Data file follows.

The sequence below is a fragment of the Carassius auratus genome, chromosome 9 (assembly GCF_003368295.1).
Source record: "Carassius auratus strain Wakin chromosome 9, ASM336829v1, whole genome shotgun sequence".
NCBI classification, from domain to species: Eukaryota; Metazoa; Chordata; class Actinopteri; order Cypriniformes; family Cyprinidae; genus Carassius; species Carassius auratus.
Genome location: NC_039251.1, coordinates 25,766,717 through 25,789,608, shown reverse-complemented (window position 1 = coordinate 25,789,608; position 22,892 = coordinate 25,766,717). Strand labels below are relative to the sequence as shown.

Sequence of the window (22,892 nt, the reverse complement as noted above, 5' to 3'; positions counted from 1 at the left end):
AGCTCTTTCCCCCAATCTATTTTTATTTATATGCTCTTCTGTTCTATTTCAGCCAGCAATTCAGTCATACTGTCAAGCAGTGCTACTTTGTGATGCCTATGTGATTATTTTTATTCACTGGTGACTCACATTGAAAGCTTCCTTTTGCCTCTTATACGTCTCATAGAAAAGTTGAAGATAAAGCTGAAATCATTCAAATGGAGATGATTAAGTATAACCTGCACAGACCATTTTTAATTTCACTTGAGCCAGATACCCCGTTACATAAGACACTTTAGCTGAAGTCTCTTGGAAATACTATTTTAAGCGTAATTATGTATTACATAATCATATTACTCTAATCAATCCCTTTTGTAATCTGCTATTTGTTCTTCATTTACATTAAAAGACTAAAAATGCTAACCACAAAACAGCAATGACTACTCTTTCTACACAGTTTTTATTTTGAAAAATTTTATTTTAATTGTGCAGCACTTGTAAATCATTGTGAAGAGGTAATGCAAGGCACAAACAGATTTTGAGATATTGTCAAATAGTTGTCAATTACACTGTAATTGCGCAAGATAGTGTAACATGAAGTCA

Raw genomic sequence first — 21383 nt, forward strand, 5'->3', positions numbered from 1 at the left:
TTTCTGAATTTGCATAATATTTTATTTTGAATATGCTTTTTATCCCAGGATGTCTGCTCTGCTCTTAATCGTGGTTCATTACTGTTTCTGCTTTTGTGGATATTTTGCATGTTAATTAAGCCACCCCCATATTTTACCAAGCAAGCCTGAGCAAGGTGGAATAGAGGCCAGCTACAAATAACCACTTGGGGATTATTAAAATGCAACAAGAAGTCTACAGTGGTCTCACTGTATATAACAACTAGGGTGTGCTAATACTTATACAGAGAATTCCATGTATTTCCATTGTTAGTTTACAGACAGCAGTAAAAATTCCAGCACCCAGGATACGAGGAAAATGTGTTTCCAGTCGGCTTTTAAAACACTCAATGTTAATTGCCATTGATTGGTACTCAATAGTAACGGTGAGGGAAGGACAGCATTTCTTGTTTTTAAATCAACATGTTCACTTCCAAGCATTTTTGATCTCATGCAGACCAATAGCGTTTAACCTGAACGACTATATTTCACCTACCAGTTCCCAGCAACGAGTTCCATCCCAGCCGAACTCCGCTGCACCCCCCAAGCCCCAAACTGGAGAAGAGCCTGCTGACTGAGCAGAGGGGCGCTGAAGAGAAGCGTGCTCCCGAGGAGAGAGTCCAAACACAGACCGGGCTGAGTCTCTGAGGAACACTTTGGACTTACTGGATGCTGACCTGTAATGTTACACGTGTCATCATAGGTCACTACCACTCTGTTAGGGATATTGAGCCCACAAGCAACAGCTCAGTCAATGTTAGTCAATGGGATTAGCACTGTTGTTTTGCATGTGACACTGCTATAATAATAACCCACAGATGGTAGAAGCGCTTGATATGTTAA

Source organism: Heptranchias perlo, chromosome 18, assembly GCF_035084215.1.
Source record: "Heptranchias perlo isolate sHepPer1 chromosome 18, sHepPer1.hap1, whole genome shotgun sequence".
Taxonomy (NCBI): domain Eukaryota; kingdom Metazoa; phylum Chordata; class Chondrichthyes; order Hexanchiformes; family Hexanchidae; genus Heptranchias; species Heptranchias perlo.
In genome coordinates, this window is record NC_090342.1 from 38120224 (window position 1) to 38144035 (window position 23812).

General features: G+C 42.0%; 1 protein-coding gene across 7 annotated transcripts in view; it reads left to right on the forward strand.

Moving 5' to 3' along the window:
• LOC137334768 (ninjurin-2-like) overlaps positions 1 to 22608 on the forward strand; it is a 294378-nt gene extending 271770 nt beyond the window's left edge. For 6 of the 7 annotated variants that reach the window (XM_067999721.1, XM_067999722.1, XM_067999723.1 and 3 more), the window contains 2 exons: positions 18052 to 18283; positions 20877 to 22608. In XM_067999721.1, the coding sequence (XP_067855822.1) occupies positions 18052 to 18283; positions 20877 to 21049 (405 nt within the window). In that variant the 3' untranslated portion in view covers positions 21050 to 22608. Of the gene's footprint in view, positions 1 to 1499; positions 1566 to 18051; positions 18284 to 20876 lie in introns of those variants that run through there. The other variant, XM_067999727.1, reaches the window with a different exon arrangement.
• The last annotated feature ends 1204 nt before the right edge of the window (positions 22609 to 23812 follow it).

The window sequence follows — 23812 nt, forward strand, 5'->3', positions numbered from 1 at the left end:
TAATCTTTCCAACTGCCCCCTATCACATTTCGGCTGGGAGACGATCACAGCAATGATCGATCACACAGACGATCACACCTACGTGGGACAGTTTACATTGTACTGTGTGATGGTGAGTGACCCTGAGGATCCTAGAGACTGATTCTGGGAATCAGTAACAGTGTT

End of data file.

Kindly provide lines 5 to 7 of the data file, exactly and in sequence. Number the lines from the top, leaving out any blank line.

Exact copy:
Sequence of the window (22,892 nt, the reverse complement as noted above, 5' to 3'; positions counted from 1 at the left end):
AGCTCTTTCCCCCAATCTATTTTTATTTATATGCTCTTCTGTTCTATTTCAGCCAGCAATTCAGTCATACTGTCAAGCAGTGCTACTTTGTGATGCCTATGTGATTATTTTTATTCACTGGTGACTCACATTGAAAGCTTCCTTTTGCCTCTTATACGTCTCATAGAAAAGTTGAAGATAAAGCTGAAATCATTCAAATGGAGATGATTAAGTATAACCTGCACAGACCATTTTTAATTTCACTTGAGCCAGATACCCCGTTACATAAGACACTTTAGCTGAAGTCTCTTGGAAATACTATTTTAAGCGTAATTATGTATTACATAATCATATTACTCTAATCAATCCCTTTTGTAATCTGCTATTTGTTCTTCATTTACATTAAAAGACTAAAAATGCTAACCACAAAACAGCAATGACTACTCTTTCTACACAGTTTTTATTTTGAAAAATTTTATTTTAATTGTGCAGCACTTGTAAATCATTGTGAAGAGGTAATGCAAGGCACAAACAGATTTTGAGATATTGTCAAATAGTTGTCAATTACACTGTAATTGCGCAAGATAGTGTAACATGAAGTCA

Raw genomic sequence first — 21383 nt, forward strand, 5'->3', positions numbered from 1 at the left: